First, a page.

Number of unsentenced Alaskans behind bars climbs under COVID-19 court, prison constraints

Anchorage Correctional Complex (Alaska Dept. of Corrections)

Despite efforts to reduce Alaska’s inmate population during the pandemic, some facilities are crowded.

Jury trials remain suspended, and many people have no idea when they will get their day in court. Plus, defense attorneys say their inability to meet with clients makes it difficult to resolve cases through plea deals.

That means more Alaskans who haven’t been convicted of a crime are spending extra time in jail at higher risk for exposure to COVID-19.

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The number of inmates in Department of Corrections custody actually dropped early on in the pandemic, according to a report from the Alaska Criminal Justice Commission. Seeing the need to reduce crowding, Alaska’s presiding judges temporarily removed requirements to jail some offenders, among other measures.

But in May, new arrests again started to outpace the number of cases being resolved. There are now more people in jail in Alaska accused of a crime — presumed innocent until proven guilty — than those who’ve been convicted and sentenced.

“It’s been very challenging, and very frustrating, in a lot of ways,” said Ben Muse, deputy public defender with the Alaska Public Defender Agency.

Some clients who can’t afford their bail are stuck in jail with no trial date, or with court dates that keep getting pushed off, and no end in sight, Muse said.

“You can hear the frustration and hopelessness in their voices, like it’s been very difficult,” he said.

A vast majority of cases end in conviction through plea agreement, not trial. Many lawyers say a big part of what’s jamming up the system this year is that it’s so difficult to meet with clients, go over evidence, and hash out whether they should take a plea deal.

All of that was done face-to-face pre-COVID, Muse said. But the Department of Corrections stopped all visitation in the spring. And it took about six months for the department to get a workable video-conferencing service, Muse said.

Muse said he does not envy the DOC’s position in trying to grapple with these unforeseen issues. But the months it took to figure it out likely contributed to that bloated pre-trial population of inmates, he said.

“You know, when you’re just not in the room with them to have a really heart-to-heart conversation about the realities of their case, it’s made it very difficult. And I think there has been some things implemented by the DOC to try to address the difficulties of attorney-client communication, but I don’t know that they’ve been sufficient,” Muse said.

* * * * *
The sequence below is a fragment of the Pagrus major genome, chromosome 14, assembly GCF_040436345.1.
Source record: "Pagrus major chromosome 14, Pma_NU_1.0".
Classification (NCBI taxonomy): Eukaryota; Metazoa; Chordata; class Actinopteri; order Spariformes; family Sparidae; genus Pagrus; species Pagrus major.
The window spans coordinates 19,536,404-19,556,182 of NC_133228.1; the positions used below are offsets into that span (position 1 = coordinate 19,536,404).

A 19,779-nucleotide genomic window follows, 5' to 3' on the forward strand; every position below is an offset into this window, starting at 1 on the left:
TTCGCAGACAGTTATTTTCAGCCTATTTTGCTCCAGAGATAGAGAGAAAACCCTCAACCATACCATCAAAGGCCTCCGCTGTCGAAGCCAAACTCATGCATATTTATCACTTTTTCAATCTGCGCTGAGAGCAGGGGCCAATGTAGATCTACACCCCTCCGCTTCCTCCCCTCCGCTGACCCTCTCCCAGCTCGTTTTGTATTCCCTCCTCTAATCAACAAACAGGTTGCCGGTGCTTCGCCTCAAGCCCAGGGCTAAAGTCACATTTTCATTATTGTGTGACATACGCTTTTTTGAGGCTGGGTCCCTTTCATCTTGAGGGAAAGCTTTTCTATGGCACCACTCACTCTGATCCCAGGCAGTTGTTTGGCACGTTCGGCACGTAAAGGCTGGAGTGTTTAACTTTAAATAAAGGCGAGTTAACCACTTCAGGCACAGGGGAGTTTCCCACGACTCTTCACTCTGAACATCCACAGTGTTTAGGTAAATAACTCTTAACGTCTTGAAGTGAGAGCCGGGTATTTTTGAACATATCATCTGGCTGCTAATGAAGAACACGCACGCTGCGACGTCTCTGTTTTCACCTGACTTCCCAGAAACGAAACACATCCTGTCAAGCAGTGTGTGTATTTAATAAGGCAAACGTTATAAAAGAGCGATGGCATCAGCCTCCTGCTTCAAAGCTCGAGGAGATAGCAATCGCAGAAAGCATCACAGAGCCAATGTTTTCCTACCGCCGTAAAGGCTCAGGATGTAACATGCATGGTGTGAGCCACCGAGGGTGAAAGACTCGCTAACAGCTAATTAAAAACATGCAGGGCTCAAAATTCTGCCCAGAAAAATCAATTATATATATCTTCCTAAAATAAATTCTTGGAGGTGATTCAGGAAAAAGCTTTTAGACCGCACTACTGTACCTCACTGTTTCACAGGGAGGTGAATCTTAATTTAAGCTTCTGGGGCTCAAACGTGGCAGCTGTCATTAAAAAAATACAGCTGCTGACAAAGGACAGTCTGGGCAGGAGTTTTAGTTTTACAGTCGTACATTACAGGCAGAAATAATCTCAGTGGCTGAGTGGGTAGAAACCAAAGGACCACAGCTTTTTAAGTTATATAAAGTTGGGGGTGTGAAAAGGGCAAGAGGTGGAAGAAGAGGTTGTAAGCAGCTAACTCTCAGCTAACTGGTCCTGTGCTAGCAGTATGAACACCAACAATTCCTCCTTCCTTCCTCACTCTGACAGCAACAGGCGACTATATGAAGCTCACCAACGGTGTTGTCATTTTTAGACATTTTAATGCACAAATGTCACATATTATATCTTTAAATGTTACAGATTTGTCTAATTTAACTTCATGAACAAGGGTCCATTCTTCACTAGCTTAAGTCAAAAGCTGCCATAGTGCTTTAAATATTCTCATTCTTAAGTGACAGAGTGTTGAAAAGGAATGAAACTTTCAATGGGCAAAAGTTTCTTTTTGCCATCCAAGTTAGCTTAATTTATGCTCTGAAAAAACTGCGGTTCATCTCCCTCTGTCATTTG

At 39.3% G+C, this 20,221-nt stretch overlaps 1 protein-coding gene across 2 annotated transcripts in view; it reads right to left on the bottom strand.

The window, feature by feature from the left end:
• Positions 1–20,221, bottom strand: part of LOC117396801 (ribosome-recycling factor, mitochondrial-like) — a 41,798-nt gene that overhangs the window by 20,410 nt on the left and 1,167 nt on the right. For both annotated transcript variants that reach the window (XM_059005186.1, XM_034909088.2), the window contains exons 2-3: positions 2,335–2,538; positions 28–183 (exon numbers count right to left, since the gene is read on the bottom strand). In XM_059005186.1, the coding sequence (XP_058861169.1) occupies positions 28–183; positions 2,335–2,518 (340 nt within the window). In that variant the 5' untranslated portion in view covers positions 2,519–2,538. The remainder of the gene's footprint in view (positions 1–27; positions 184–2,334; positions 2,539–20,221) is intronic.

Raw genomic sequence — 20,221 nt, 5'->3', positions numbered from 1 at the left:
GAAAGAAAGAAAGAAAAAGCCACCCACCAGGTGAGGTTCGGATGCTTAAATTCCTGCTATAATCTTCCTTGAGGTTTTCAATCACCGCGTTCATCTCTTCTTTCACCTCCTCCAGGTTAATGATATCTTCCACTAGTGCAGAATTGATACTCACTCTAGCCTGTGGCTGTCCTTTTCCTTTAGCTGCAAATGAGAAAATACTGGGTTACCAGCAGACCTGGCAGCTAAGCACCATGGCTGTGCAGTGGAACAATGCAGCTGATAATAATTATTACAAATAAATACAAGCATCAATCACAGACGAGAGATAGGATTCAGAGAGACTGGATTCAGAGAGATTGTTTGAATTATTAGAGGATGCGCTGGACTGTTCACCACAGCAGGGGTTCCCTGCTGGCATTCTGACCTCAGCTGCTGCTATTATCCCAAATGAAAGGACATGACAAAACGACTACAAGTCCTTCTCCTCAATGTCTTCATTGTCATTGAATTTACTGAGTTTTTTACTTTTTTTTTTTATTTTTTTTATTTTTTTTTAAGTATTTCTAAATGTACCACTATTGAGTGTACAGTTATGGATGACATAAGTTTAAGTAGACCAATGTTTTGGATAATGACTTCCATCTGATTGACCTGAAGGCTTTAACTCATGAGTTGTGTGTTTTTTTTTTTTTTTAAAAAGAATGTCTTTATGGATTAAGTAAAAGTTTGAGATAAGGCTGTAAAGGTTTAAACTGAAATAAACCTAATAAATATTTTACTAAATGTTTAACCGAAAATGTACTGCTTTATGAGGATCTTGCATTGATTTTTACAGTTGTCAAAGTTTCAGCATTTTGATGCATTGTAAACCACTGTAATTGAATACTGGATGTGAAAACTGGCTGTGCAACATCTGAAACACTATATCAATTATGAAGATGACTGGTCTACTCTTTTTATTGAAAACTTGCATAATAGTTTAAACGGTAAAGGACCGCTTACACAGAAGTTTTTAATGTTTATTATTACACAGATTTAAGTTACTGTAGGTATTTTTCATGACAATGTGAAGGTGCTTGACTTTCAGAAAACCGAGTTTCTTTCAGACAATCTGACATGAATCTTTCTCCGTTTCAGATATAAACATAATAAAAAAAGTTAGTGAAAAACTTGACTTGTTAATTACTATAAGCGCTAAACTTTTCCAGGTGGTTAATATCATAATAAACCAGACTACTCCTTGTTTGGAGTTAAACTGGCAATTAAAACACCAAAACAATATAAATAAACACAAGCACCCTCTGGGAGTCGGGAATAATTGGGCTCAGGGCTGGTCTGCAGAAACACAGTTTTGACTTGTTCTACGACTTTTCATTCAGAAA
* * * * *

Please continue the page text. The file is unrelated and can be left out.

As of Monday, 161 inmates at the Anchorage Jail had active cases of COVID-19, according to the Department of Corrections. A 78-year-old, unsentenced inmate died earlier this month. He had been in custody since 2017.

The department was as surprised by the coronavirus pandemic as anybody, DOC Director of Institutions Jeremy Hough said.

“What happened was, we hit the pandemic, and like everybody else, we focus on safety, security, maintaining good health. And then, like many people, we kind of expected this to be over by now,” Hough said. “The curve was gonna flatten and come and go, and that just wasn’t the case.”

The DOC responded to feedback from defense attorneys by adding additional phone lines and computers, Hough said. They also pivoted to a new video conferencing service, Microsoft Teams, which lawyers like Muse say is working much better for talking to clients and showing them important documents.

Installing computers in jails is also not as simple as it sounds. They have to be secure, and in some cases modified, because some of the standard parts can be used to make a tattoo gun or a weapon.

There were many unanticipated effects of the pandemic, Hough said. For example, before COVID, he hadn’t understood why those face-to-face meetings were so important.

“And once that need was identified to us, we took action to meet that need,” Hough said. “Because we do want to be good community partners, and we do want to be fair.”

Still, Hough said, it is always troubling to see a jail at more than 90 percent capacity, and the DOC has been moving more pre-trial inmates from busier facilities like the Anchorage Jail to others. The DOC is also reopening Palmer Correctional Center to accommodate the growing prison population, he said.

At the same time, the Department of Corrections is waiting to see how the court system copes with a massive backlog of cases, as they continue to battle ongoing COVID-19 outbreaks at multiple institutions.